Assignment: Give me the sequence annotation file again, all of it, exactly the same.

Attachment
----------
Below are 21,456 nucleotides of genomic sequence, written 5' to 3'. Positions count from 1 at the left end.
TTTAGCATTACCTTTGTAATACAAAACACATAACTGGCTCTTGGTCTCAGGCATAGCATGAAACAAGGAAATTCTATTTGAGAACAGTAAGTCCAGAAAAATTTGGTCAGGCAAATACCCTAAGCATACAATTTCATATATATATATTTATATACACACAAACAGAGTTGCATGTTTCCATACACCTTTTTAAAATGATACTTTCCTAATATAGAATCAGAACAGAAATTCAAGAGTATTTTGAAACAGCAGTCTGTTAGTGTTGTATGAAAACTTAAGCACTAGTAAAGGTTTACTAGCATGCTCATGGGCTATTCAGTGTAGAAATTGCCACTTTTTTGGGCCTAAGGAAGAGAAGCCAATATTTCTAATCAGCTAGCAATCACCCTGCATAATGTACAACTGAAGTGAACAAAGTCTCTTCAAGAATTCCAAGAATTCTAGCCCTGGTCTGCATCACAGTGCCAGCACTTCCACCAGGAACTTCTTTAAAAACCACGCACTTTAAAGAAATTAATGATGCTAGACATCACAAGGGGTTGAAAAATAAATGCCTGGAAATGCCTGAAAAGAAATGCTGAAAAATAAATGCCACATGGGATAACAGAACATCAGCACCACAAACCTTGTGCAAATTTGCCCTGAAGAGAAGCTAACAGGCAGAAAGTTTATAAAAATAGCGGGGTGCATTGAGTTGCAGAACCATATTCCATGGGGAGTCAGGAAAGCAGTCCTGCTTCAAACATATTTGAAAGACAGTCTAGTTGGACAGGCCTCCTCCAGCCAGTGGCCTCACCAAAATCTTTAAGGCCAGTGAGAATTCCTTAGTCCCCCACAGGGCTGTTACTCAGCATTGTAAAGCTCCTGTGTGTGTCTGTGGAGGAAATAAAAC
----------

Below are 21,456 nucleotides of genomic sequence, written 5' to 3'. Positions count from 1 at the left end.
TTTAGCATTACCTTTGTAATACAAAACACATAACTGGCTCTTGGTCTCAGGCATAGCATGAAACAAGGAAATTCTATTTGAGAACAGTAAGTCCAGAAAAATTTGGTCAGGCAAATACCCTAAGCATACAATTTCATATATATATATTTATATACACACAAACAGAGTTGCATGTTTCCATACACCTTTTTAAAATGATACTTTCCTAATATAGAATCAGAACAGAAATTCAAGAGTATTTTGAAACAGCAGTCTGTTAGTGTTGTATGAAAACTTAAGCACTAGTAAAGGTTTACTAGCATGCTCATGGGCTATTCAGTGTAGAAATTGCCACTTTTTTGGGCCTAAGGAAGAGAAGCCAATATTTCTAATCAGCTAGCAATCACCCTGCATAATGTACAACTGAAGTGAACAAAGTCTCTTCAAGAATTCCAAGAATTCTAGCCCTGGTCTGCATCACAGTGCCAGCACTTCCACCAGGAACTTCTTTAAAAACCACGCACTTTAAAGAAATTAATGATGCTAGACATCACAAGGGGTTGAAAAATAAATGCCTGGAAATGCCTGAAAAGAAATGCTGAAAAATAAATGCCACATGGGATAACAGAACATCAGCACCACAAACCTTGTGCAAATTTGCCCTGAAGAGAAGCTAACAGGCAGAAAGTTTATAAAAATAGCGGGGTGCATTGAGTTGCAGAACCATATTCCATGGGGAGTCAGGAAAGCAGTCCTGCTTCAAACATATTTGAAAGACAGTCTAGTTGGACAGGCCTCCTCCAGCCAGTGGCCTCACCAAAATCTTTAAGGCCAGTGAGAATTCCTTAGTCCCCCACAGGGCTGTTACTCAGCATTGTAAAGCTCCTGTGTGTGTCTGTGGAGGAAATAAAAC